In our new blog series, “Staff Spotlight”, we’re introducing you to people who are worth a mint to us: Our staff. What would an organisation like ours be without these passionate people who dedicate their work lives (and more) to improving healthcare worldwide—whose everyday mission is to enable all people to access and properly use the medicines they need?
by BIRTE BOGATZ, Communications Advisor
Ask other nationalities what they associate with the Dutch and you’ll most likely hear, “cheese, windmills and tulips”. Annoying perennial prejudices—although the cheese really IS the best in the world (sorry, Swiss!). And who doesn’t like tulips?
But there’s another thing about the Dutch that’s really striking: in spite of their relatively small number,
by LANDER VAN OMMEN, Chair, Stichting HAI Foundation Board
High medicine prices continue to generate headlines and anger patients, healthcare providers, policymakers, payers and others in many countries around the world. But here at Health Action International, we know that high prices are only part of the story in keeping medicines out of reach for millions people.
Only when all pieces of a puzzle are assembled do you see a picture. The pieces come in different shapes and sizes, but each has a purpose—and missing one will leave an obvious gap. Only together do they form a greater whole.
Now and in the coming months, we’d like to introduce you to Health Action International’s most precious ‘puzzle pieces’: Our staff.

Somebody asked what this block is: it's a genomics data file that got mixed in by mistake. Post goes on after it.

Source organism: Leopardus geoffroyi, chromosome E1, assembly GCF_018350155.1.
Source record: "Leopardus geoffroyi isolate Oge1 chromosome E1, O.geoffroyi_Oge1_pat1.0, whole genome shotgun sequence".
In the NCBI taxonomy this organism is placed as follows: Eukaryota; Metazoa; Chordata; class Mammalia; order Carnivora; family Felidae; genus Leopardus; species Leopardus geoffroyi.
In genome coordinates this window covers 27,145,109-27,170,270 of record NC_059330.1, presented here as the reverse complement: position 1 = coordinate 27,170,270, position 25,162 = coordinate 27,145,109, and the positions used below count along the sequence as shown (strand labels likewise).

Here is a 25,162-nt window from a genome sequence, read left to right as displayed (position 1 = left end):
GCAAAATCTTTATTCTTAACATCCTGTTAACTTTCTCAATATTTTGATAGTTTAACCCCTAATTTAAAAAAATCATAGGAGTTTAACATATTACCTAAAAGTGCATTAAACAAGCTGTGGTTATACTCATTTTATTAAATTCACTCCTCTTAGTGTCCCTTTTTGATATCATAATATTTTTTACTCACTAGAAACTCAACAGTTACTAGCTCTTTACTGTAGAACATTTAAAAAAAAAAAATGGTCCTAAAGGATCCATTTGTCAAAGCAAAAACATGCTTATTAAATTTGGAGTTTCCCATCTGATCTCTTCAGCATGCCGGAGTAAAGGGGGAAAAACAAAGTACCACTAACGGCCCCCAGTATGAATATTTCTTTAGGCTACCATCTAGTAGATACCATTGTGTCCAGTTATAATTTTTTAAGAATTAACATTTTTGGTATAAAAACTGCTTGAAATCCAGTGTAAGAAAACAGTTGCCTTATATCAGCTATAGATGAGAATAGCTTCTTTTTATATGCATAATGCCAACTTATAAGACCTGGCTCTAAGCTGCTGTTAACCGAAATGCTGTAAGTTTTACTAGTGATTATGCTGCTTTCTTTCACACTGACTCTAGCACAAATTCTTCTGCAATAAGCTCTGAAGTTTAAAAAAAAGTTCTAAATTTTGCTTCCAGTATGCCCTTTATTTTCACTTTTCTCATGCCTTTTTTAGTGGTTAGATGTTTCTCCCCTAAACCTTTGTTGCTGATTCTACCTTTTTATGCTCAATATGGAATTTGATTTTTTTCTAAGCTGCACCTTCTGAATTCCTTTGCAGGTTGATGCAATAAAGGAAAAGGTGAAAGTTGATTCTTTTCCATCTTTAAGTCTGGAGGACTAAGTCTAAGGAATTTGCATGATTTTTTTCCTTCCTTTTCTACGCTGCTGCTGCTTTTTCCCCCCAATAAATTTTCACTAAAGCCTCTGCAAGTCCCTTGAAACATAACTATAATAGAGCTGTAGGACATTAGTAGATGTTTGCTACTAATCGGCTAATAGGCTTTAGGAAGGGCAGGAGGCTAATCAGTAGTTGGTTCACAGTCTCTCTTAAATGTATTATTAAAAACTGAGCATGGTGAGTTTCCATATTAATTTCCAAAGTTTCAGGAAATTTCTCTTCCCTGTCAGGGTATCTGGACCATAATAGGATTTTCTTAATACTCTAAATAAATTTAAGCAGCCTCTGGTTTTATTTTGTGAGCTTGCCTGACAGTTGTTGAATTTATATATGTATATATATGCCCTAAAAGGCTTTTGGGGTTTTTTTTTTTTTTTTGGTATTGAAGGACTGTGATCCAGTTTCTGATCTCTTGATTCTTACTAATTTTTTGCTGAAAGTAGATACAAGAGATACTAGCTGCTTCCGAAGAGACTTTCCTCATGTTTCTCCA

By Ancel.la Santos | Senior Policy Advisor
Health Action International (HAI) was yesterday announced as a member of the Health Technology Assessment (HTA) Network Stakeholder Pool. The Pool has been established to facilitate contributions by a wide range of stakeholders to policy development related to HTAs in the European Union (EU).
We look forward to actively participating in future discussions and to supporting initiatives that strengthen the role of HTAs as a promoter of innovation,
by BOBBI KLETTKE
When 21-year-old Kissa Ojok became pregnant with her first child, she feared for her life. For years, she had heard stories from other women in her community, a rural village in central Uganda, about the pain, suffering—even death—that many before her had endured during pregnancy and childbirth. She had also heard,